I’ve waited over 20 years to see a movie adaptation of A Princess of Mars, or John Carter (of Mars).  I dedicate a lot of my writing to the teacher who introduced me to Edgar Rice Burroughs, and so this tale holds a special sort of endearment for me.  Disney’s adaptation was less satisfying than I’d hoped.

Let me first say, generally, it looks spectacular.  I did not see the 3D version, on purpose.  The inhabitants of Barsoom and action sequences are handled beautifully.  The green Martians, with their four working arms, look organic, and possible.  It’s the sort of thing that animators have struggled with in other films, but the Disney anthropomorphysicists have it down.  The practical scenery, on the other hands, is less believably alien, and looks a lot like lower Utah (where it was filmed).  Mars in the late 1800’s is a vast desert, sure, but it should still look like Mars.

The problem of the film is not so much the plot of the story as the volume and speed of it.  There’s too much, even for a nearly 3 hour film, and emotional transitions happen too fast.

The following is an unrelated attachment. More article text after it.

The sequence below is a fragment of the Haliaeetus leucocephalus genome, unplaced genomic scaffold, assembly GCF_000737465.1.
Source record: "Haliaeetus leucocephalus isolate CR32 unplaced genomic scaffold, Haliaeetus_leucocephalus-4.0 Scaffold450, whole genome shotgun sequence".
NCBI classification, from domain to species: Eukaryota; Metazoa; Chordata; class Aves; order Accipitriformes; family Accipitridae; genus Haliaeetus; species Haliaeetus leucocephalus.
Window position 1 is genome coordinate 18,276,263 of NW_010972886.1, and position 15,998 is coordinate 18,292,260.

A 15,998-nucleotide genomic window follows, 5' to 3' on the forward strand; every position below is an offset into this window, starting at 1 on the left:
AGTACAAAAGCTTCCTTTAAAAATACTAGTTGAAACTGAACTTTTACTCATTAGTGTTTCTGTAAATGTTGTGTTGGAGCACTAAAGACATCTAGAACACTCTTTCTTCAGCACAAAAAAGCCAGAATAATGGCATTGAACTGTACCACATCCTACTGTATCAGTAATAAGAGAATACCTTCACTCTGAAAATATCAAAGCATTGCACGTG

There are, essentially, 3 nations we have to become acquainted with.  Each has its own culture, intent, and internal political struggle.  We’re taken through all three, but not in a fashion which lets us know who anyone is.  On top of it all, there’s a fourth interest.  A group of semi-omnipotent beings are playing all the others in an effort to keep the secret of “the ninth ray.”  It leaves one not only wondering what their motivations are for getting directly involved in anything, but what the first 8 rays are.  There’s just too much going on, and time is not taken to adequately explain in anything more than the broadest of strokes.

Pacing is a problem.  John summons the memory of finding his wife and child dead in their Virginia cabin to give him the determination to single handedly fight off a legion of green Martians.  Later, he jumps on a flying skiff to lead his new Thrak army off to save all of Barsoom, explaining that they should fly despite their fears because he was, “late once before.”  That victory still in his throat, he proposes to the Princess he’s known for a couple of days.

Burroughs wrote a series of John Carter books.  It seems Disney, aware that they were never going to make a sequel, wanted to push the entire saga’s worth of adventure into one film.  I think the story without which much of modern science fiction would not exist, deserved to have that story told with a little less ambition to skip over it in order to get to another scene of Carter proving what a badass working in one sixth your normal gravity makes you.